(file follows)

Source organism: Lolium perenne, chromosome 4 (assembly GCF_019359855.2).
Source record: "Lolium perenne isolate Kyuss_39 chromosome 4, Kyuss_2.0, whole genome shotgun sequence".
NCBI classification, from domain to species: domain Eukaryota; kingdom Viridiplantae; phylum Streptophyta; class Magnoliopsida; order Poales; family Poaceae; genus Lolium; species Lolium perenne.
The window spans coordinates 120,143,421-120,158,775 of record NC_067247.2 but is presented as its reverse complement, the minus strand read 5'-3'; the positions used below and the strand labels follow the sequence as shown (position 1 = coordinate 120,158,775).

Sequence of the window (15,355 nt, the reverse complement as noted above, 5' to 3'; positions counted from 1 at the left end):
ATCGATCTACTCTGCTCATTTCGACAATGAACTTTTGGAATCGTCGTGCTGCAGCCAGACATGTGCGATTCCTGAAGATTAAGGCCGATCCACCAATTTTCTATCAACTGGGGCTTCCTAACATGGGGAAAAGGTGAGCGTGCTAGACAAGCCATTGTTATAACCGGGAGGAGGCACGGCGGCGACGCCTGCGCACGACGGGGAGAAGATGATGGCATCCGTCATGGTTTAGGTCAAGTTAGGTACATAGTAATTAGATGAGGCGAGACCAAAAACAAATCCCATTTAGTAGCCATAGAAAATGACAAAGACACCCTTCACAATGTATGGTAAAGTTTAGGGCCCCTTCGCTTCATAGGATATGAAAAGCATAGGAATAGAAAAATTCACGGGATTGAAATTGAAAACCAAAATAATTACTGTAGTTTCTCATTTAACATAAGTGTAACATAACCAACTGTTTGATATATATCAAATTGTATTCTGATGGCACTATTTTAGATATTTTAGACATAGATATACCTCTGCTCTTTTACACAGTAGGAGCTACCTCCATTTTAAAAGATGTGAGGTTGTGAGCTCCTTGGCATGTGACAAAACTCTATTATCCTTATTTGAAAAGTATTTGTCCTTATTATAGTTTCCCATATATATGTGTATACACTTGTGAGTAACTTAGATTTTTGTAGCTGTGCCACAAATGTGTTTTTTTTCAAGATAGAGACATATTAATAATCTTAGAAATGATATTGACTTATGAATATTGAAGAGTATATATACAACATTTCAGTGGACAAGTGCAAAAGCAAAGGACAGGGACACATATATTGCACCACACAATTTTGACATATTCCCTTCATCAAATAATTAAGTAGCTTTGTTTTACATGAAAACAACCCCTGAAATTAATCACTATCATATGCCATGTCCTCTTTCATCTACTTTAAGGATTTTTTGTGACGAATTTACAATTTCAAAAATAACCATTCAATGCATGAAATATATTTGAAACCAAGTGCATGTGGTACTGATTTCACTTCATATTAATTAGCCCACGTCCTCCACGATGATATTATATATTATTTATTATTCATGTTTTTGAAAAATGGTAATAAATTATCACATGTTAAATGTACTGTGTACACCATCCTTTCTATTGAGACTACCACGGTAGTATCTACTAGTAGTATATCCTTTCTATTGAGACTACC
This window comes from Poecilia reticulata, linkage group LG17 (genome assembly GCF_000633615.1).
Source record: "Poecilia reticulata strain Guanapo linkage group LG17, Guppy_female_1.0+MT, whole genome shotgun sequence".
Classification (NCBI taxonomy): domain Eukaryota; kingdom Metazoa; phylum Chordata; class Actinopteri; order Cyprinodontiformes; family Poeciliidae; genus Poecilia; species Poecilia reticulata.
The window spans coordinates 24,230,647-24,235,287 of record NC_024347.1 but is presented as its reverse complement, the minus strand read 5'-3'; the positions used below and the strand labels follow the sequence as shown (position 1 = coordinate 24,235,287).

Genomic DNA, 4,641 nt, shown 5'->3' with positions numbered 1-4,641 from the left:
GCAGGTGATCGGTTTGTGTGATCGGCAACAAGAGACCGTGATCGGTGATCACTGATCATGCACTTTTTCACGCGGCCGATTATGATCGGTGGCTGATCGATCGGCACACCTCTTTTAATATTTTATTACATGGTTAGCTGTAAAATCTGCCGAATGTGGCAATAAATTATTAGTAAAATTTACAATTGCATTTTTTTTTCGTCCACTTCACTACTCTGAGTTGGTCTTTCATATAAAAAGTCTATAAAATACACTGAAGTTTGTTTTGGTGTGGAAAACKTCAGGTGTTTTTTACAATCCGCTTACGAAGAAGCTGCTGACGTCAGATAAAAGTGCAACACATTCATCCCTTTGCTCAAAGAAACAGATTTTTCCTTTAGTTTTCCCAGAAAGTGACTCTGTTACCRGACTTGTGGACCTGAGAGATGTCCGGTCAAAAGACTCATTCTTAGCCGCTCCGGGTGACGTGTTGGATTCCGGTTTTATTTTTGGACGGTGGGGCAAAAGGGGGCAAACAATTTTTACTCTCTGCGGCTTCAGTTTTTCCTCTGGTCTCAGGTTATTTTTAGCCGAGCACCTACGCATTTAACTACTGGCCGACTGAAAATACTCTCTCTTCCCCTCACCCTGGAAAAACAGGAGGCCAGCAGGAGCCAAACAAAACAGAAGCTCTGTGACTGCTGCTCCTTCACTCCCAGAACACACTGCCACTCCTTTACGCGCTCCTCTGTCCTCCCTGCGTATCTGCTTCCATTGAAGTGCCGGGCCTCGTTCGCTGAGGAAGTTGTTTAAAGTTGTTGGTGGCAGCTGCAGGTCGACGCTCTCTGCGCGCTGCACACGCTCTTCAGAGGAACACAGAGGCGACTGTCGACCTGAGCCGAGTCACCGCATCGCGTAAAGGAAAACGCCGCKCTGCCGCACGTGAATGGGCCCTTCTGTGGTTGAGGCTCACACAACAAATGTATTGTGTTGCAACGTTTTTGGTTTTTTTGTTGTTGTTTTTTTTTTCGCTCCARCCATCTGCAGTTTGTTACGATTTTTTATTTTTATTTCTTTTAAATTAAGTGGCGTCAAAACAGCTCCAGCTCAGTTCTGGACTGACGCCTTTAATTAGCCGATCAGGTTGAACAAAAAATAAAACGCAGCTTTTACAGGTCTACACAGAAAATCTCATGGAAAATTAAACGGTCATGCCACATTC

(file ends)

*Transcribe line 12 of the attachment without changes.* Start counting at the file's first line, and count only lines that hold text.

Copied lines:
GCAGGTGATCGGTTTGTGTGATCGGCAACAAGAGACCGTGATCGGTGATCACTGATCATGCACTTTTTCACGCGGCCGATTATGATCGGTGGCTGATCGATCGGCACACCTCTTTTAATATTTTATTACATGGTTAGCTGTAAAATCTGCCGAATGTGGCAATAAATTATTAGTAAAATTTACAATTGCATTTTTTTTTCGTCCACTTCACTACTCTGAGTTGGTCTTTCATATAAAAAGTCTATAAAATACACTGAAGTTTGTTTTGGTGTGGAAAACKTCAGGTGTTTTTTACAATCCGCTTACGAAGAAGCTGCTGACGTCAGATAAAAGTGCAACACATTCATCCCTTTGCTCAAAGAAACAGATTTTTCCTTTAGTTTTCCCAGAAAGTGACTCTGTTACCRGACTTGTGGACCTGAGAGATGTCCGGTCAAAAGACTCATTCTTAGCCGCTCCGGGTGACGTGTTGGATTCCGGTTTTATTTTTGGACGGTGGGGCAAAAGGGGGCAAACAATTTTTACTCTCTGCGGCTTCAGTTTTTCCTCTGGTCTCAGGTTATTTTTAGCCGAGCACCTACGCATTTAACTACTGGCCGACTGAAAATACTCTCTCTTCCCCTCACCCTGGAAAAACAGGAGGCCAGCAGGAGCCAAACAAAACAGAAGCTCTGTGACTGCTGCTCCTTCACTCCCAGAACACACTGCCACTCCTTTACGCGCTCCTCTGTCCTCCCTGCGTATCTGCTTCCATTGAAGTGCCGGGCCTCGTTCGCTGAGGAAGTTGTTTAAAGTTGTTGGTGGCAGCTGCAGGTCGACGCTCTCTGCGCGCTGCACACGCTCTTCAGAGGAACACAGAGGCGACTGTCGACCTGAGCCGAGTCACCGCATCGCGTAAAGGAAAACGCCGCKCTGCCGCACGTGAATGGGCCCTTCTGTGGTTGAGGCTCACACAACAAATGTATTGTGTTGCAACGTTTTTGGTTTTTTTGTTGTTGTTTTTTTTTTCGCTCCARCCATCTGCAGTTTGTTACGATTTTTTATTTTTATTTCTTTTAAATTAAGTGGCGTCAAAACAGCTCCAGCTCAGTTCTGGACTGACGCCTTTAATTAGCCGATCAGGTTGAACAAAAAATAAAACGCAGCTTTTACAGGTCTACACAGAAAATCTCATGGAAAATTAAACGGTCATGCCACATTC